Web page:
Norfolk Parish Registers on TheGenealogist: Henry Blogg baptism 1876Norfolk Parish Registers on TheGenealogist: Record of Henry Blogg's baptism 1876

Five years after his birth, Henry’s mother, Ellen Blogg, married a fisherman called John Davies. It was this stepfather that taught Henry how to fish and the skills that he needed to be a highly competent seafarer. The marriage banns for Henry’s mother and stepfather can be found in the Banns book for the parish, within the new records on TheGenealogist. Their actual marriage can also be found recorded in the parish register for Cromer included in this new release.

Banns of Marriage - Norfolk Parish Records on TheGenealogistBanns of Marriage records from the Norfolk Parish Registers on TheGenealogist

To search for your Norfolk ancestors go now to: TheGenealogist

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TheGenealogist releases British Telephone Directories, United States WW2 PoWs and more Worcestershir

TheGenealogist has just launched a new collection of British telephone directories. Complementing the early UK Telephone Directory from 1899-1900 that is already available on TheGenealogist, this new release includes the 1907 Post Office National Directory which adds a resource for finding names and addresses before the 1911 census. This directory was published at a time when the telephone was becoming more important to our ancestors. The Post Office's first coin-operated call box had been installed at London’s Ludgate Circus just the year before, and Trunk (long distance) telephone charges were reduced to half-price for telephone calls made after 7pm and before 7am.

Edwin Ringer

old telephone on thegenealogist.co.uk

  In addition, and at the same time, TheGenealogist has released the 1938 South Wales District Post Office Telephone Directory. The big contrast between this and the earlier directories are that so many more ordinary people had become telephone subscribers. For this reason the directories were by now split up into regions to cope with the large number of names and addresses.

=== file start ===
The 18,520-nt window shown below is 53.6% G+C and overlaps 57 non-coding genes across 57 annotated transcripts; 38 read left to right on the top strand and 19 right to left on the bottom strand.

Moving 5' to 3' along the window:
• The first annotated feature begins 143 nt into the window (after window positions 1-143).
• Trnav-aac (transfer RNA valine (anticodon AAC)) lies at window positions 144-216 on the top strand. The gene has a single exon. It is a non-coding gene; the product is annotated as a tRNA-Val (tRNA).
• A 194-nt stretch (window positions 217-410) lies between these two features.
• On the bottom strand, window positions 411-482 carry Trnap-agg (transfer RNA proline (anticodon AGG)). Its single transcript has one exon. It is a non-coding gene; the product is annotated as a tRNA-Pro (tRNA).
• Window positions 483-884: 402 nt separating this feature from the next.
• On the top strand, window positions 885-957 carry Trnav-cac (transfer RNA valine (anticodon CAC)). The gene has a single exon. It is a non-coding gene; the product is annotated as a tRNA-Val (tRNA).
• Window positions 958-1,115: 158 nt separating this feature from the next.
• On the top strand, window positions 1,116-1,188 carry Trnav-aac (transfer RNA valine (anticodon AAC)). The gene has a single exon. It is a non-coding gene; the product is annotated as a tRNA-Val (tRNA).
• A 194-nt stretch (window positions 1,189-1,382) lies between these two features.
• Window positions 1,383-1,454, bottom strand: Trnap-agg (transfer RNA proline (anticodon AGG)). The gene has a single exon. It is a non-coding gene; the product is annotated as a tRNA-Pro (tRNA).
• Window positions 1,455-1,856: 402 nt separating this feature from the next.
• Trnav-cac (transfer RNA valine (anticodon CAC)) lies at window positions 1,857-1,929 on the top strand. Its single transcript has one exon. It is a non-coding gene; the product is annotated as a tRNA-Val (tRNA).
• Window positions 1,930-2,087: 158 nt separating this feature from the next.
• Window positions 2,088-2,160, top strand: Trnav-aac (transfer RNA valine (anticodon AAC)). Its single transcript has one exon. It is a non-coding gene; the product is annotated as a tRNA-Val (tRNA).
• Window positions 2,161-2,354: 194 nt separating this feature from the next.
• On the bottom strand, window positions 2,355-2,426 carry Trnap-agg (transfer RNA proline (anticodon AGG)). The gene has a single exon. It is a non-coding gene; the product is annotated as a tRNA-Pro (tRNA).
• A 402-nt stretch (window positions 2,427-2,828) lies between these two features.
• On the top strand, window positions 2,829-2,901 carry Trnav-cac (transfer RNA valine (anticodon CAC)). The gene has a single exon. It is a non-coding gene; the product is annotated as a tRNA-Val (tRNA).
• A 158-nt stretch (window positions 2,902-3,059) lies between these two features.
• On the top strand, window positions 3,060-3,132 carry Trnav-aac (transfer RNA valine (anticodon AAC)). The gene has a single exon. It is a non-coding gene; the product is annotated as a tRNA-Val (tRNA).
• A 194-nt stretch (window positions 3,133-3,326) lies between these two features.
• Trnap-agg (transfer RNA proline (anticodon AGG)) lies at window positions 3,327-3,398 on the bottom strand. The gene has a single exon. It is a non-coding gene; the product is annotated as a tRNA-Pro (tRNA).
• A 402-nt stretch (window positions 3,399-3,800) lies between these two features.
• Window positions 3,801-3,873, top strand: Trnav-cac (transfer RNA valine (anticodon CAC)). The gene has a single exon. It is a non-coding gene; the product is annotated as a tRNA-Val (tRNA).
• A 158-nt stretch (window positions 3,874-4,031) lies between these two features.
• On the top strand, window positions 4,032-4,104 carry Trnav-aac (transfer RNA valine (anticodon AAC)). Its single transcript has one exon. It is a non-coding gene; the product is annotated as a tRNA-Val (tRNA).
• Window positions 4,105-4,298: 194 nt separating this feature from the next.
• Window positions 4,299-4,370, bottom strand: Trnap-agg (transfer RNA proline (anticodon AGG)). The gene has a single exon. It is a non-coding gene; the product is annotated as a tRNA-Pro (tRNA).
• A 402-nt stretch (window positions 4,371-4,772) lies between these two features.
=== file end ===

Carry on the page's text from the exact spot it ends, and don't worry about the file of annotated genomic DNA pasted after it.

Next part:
• Containing names and address details for subscribers the telephone directories are a useful resource for discovering ancestors who had a phone
  • Find private names and small businessmen’s addresses. If your ancestor worked as a fishmonger, butcher, ironmonger or bootmaker, then all these and more feature in the fascinating records.
  • The difference between the turn of the century directories and the 1938 South Wales District Directory is marked by the number of new telephone subscribers, so making it possible to find many more ancestor’s names and addresses.
  In a snapshot example from the 1907 Post Office National Directory we can see that in Cardiff that subscribers included various business including a furniture remover and funeral director, fruit merchants, fishmonger, a commercial traveller and some private individuals.

1907 P O Telephone Cardiff

1907 Post Office National Directory.   By the late 1930s the various regions now contained tightly packed names and addresses with many more private subscribers for the family historian to research.

Post Office Telephone Directory Cardiff 1938

1938 Post Office Directory for Cardiff.   TheGenealogist has also just released online the United States WWII Prisoner of War records to compliment those that are already online for British and former Empire Prisoners of War of the Germans in WWI and WWII.
  • These new records reveal the names of U.S. military as well as U.S. and some Allied civilians who were prisoners of war and internees